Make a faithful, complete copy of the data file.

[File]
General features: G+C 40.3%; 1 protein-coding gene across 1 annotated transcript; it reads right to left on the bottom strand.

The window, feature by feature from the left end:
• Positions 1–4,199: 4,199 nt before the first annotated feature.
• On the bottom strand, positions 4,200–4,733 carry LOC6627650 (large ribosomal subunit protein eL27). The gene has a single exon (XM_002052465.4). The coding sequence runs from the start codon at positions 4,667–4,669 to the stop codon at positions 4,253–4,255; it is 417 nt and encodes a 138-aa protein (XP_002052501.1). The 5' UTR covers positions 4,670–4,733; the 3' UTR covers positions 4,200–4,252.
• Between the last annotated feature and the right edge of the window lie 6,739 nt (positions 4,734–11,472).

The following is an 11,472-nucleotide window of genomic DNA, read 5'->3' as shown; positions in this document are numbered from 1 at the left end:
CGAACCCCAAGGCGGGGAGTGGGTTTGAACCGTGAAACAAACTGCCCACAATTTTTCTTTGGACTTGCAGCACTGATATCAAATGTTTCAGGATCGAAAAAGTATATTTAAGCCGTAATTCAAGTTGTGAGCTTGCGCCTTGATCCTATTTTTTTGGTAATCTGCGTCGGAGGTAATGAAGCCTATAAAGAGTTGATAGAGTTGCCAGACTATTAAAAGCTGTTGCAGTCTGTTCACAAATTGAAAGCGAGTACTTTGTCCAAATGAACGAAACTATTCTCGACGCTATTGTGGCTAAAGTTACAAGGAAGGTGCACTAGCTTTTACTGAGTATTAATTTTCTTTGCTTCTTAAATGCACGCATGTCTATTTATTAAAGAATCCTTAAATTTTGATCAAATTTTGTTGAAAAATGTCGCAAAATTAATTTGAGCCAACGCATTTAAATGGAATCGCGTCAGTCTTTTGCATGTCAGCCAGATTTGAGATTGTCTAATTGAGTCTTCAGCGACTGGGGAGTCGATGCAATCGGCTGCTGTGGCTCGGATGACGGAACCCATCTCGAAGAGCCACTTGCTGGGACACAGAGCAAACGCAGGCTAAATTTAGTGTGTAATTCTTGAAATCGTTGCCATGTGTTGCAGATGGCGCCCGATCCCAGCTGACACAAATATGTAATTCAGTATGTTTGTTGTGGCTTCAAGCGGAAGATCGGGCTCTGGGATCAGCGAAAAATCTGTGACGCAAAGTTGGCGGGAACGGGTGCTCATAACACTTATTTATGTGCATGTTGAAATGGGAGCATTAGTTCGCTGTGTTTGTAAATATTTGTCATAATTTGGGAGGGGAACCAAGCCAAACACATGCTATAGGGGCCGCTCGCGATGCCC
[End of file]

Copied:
General features: G+C 40.3%; 1 protein-coding gene across 1 annotated transcript; it reads right to left on the bottom strand.

The window, feature by feature from the left end:
• Positions 1–4,199: 4,199 nt before the first annotated feature.
• On the bottom strand, positions 4,200–4,733 carry LOC6627650 (large ribosomal subunit protein eL27). The gene has a single exon (XM_002052465.4). The coding sequence runs from the start codon at positions 4,667–4,669 to the stop codon at positions 4,253–4,255; it is 417 nt and encodes a 138-aa protein (XP_002052501.1). The 5' UTR covers positions 4,670–4,733; the 3' UTR covers positions 4,200–4,252.
• Between the last annotated feature and the right edge of the window lie 6,739 nt (positions 4,734–11,472).

The following is an 11,472-nucleotide window of genomic DNA, read 5'->3' as shown; positions in this document are numbered from 1 at the left end:
CGAACCCCAAGGCGGGGAGTGGGTTTGAACCGTGAAACAAACTGCCCACAATTTTTCTTTGGACTTGCAGCACTGATATCAAATGTTTCAGGATCGAAAAAGTATATTTAAGCCGTAATTCAAGTTGTGAGCTTGCGCCTTGATCCTATTTTTTTGGTAATCTGCGTCGGAGGTAATGAAGCCTATAAAGAGTTGATAGAGTTGCCAGACTATTAAAAGCTGTTGCAGTCTGTTCACAAATTGAAAGCGAGTACTTTGTCCAAATGAACGAAACTATTCTCGACGCTATTGTGGCTAAAGTTACAAGGAAGGTGCACTAGCTTTTACTGAGTATTAATTTTCTTTGCTTCTTAAATGCACGCATGTCTATTTATTAAAGAATCCTTAAATTTTGATCAAATTTTGTTGAAAAATGTCGCAAAATTAATTTGAGCCAACGCATTTAAATGGAATCGCGTCAGTCTTTTGCATGTCAGCCAGATTTGAGATTGTCTAATTGAGTCTTCAGCGACTGGGGAGTCGATGCAATCGGCTGCTGTGGCTCGGATGACGGAACCCATCTCGAAGAGCCACTTGCTGGGACACAGAGCAAACGCAGGCTAAATTTAGTGTGTAATTCTTGAAATCGTTGCCATGTGTTGCAGATGGCGCCCGATCCCAGCTGACACAAATATGTAATTCAGTATGTTTGTTGTGGCTTCAAGCGGAAGATCGGGCTCTGGGATCAGCGAAAAATCTGTGACGCAAAGTTGGCGGGAACGGGTGCTCATAACACTTATTTATGTGCATGTTGAAATGGGAGCATTAGTTCGCTGTGTTTGTAAATATTTGTCATAATTTGGGAGGGGAACCAAGCCAAACACATGCTATAGGGGCCGCTCGCGATGCCC